+
0 (0)

Categories: Grilled, Main courses

Hickory-smoked spare ribs

Hickory-smoked spare ribs
Christian K. Lee / Los Angeles Times

If there’s one dish that signifies summer in America, it’s ribs. Cooked outdoors in backyards across this great nation, ribs are a cherished pastime. They are the stuff of smoke and live fire, and the glory of long afternoons spent ... Read more

Total time: 4 to 5 hours | Serves 6 to 8
Note: If desired, trim the meat flap ( or “skirt”) and rib tips (also called pork “brisket”) for a “center cut” or “St. Louis cut” rib rack. You can also have your butcher do this. Cook the flap and tips with the ribs, keeping in mind that they will cook much faster.
  • 2 racks (4 ½- to 5 pounds each) spare ribs
  • About 1 ½ tablespoons kosher salt
  • About 2/3 cup basic rib rub, or similar unsalted rub
  • Hickory hardwood chips
  • ½ cup cider vinegar
  • ½ cup water
  • ½ cup Dijon mustard
  • A generous cup Kentucky bourbon barbecue sauce, or similar barbecue sauce

Step 1Prepare the ribs: Peel the membrane from the back of each rack of ribs. Rinse the ribs under cold water and pat dry with paper towels.

Step 2Season the ribs with salt, using ½ teaspoon kosher salt for each pound of ribs. After rubbing the salt evenly over the ribs, season each rack with rub, rubbing about 2 tablespoons evenly over each rack. Refrigerate the racks until ready to smoke, up to several hours.

Step 3Meanwhile, prepare your smoker or grill to cook over low, indirect heat. Set up a drip pan underneath where the ribs will smoke, and fill with water. Shortly before cooking, adjust the heat as needed to maintain a temperature around 250 degrees, and add hickory chips to start smoking. Meanwhile, prepare your baste: In a bowl, whisk together the vinegar, water and mustard.

Step 4Place a rib rack over the drip pan and slide the ribs onto the racks. Adjust the heat as needed (add several coals to either side of the grill as needed if using a kettle grill) to maintain the ambient temperature (about 250 degrees). Replenish the chips as needed to keep smoking. Baste the ribs every 30 minutes or so to keep it moist.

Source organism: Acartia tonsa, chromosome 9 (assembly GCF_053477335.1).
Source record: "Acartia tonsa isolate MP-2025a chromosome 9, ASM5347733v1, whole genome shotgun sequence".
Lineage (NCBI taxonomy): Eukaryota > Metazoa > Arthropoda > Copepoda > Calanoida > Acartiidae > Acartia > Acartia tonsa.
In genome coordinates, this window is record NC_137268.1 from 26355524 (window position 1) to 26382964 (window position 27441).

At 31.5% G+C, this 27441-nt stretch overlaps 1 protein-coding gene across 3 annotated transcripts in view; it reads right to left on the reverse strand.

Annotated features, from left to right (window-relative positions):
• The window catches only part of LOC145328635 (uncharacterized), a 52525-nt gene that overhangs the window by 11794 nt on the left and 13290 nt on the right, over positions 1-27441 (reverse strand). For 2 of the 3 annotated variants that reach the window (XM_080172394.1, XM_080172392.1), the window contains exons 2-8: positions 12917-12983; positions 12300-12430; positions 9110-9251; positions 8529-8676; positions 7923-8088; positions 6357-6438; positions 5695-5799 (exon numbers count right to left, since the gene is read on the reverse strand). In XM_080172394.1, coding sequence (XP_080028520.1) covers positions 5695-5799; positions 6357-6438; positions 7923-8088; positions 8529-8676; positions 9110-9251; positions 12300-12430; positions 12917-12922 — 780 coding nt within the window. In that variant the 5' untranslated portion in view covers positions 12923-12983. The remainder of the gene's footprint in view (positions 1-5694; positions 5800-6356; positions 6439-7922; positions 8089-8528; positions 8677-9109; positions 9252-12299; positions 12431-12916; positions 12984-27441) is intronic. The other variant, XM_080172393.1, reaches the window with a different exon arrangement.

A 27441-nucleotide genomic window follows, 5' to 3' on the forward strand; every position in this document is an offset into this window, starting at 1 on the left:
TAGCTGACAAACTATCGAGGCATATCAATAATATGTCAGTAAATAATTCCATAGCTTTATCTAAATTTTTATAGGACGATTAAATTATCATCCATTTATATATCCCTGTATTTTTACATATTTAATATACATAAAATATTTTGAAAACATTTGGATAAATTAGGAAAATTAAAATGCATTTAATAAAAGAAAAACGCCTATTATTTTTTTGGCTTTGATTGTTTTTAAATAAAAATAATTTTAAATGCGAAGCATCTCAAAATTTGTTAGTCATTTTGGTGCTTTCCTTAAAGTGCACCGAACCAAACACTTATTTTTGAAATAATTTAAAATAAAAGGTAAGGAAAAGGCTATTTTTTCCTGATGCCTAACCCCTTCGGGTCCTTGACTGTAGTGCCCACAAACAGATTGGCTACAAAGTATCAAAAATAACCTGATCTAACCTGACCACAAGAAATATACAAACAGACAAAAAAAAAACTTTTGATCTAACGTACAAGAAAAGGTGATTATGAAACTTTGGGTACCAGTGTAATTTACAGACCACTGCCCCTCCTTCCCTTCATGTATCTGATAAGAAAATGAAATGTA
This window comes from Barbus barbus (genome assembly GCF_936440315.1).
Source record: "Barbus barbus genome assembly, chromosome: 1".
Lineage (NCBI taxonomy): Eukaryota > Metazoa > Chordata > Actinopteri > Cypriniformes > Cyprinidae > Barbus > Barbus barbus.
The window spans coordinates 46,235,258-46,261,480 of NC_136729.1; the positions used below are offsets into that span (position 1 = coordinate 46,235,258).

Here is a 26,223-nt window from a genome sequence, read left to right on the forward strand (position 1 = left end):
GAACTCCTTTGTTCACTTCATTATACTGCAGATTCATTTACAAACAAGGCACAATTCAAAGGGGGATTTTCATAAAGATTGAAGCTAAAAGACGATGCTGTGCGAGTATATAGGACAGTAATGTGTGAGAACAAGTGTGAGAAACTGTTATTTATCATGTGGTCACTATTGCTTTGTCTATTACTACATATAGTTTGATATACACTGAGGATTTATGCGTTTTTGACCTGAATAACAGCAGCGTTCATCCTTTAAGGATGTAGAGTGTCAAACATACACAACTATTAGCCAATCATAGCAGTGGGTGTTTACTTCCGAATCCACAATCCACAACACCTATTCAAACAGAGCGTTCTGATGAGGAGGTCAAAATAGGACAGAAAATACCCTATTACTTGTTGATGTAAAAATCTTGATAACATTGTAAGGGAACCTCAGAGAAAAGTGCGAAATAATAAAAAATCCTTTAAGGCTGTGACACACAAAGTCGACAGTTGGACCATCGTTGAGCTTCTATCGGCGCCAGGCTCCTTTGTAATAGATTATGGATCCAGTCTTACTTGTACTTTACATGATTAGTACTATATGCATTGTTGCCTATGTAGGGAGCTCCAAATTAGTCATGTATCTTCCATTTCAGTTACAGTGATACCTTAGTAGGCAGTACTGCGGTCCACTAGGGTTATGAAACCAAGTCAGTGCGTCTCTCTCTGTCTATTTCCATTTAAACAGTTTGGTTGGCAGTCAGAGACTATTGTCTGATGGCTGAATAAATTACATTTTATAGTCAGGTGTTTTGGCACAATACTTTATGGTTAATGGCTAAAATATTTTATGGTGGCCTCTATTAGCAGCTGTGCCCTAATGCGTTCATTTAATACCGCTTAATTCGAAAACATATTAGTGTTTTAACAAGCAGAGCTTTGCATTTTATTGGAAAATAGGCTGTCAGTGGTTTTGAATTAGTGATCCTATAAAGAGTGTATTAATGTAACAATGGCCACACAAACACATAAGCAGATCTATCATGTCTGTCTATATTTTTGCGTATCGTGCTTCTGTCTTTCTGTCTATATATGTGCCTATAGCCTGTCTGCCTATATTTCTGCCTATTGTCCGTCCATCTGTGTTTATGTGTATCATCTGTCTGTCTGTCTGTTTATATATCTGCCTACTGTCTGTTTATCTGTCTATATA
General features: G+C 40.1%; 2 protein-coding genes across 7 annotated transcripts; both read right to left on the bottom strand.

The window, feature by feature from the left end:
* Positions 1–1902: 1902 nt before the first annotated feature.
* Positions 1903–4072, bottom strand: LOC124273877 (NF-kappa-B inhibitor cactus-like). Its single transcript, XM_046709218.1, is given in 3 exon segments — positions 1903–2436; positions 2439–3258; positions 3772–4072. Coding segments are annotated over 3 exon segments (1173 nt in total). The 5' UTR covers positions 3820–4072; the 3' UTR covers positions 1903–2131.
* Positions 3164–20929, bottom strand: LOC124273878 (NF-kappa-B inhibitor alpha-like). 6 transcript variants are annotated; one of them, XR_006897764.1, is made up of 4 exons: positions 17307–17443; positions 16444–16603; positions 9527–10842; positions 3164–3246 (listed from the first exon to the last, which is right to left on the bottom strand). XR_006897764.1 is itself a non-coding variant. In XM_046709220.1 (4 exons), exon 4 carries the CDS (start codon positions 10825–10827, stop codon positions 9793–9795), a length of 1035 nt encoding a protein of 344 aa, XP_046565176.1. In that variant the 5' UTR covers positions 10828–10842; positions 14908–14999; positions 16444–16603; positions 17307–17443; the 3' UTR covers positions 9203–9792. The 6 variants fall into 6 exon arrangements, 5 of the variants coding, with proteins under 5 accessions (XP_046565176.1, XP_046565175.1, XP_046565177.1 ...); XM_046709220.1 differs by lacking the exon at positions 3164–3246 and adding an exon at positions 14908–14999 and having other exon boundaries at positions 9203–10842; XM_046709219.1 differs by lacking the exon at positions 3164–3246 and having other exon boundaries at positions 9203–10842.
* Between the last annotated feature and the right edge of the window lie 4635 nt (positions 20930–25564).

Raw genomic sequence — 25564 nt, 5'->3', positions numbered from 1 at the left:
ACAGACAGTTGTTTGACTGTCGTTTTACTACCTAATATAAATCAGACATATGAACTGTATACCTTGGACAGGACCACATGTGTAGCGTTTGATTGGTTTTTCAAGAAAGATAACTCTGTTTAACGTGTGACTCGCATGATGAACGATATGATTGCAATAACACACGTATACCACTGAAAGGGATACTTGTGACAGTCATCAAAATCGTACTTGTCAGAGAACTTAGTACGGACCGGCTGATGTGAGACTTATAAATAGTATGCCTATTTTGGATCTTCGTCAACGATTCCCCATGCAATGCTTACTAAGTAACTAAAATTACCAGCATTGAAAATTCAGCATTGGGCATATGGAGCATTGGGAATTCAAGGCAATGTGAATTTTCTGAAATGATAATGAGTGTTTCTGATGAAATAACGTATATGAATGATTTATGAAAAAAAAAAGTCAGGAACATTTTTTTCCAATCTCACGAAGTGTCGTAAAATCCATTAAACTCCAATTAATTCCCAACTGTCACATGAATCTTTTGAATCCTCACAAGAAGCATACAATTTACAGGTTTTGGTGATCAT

Step 5After about 1 1/2 hours, baste the ribs once more. Wrap the ribs tightly in foil and continue to cook over indirect heat (about 250 degrees) until the meat is just tender (a toothpick slid into the meat between the bones should penetrate easily, and the meat will crack as the rack is bent), 2 to 3 additional hours (time may vary depending on the size of the smoker and how well the heat is regulated). The ribs can also be finished in the oven: Place the basted ribs in a roasting pan tightly covered with foil and cook in a 250-degree oven until tender, 2 to 3 hours.

Step 6Uncover the racks and and lightly coat them with barbecue sauce. Place the ribs directly over the coals or a hot grill and cook until the sauce is aromatic and begins to darken, about 5 minutes. Watch the ribs to make sure the sauce does not burn.

Each of 8 servings:
Calories 891; protein 62 grams; carbohydrates 9 grams; fiber 1 gram; fat 64 grams; saturated fat 23 grams; cholesterol 255 mg; sugar 5 grams; sodium 1,214 mg
Have a specific question about a recipe or found a problem? Let us know at food@latimes.com
More recipes in Grilled
Grilled flank steaks with chimichurri sauce
Triple-chile ribs
Short ribs, Korean style (Kalbi)
Grilled honey-garlic ribs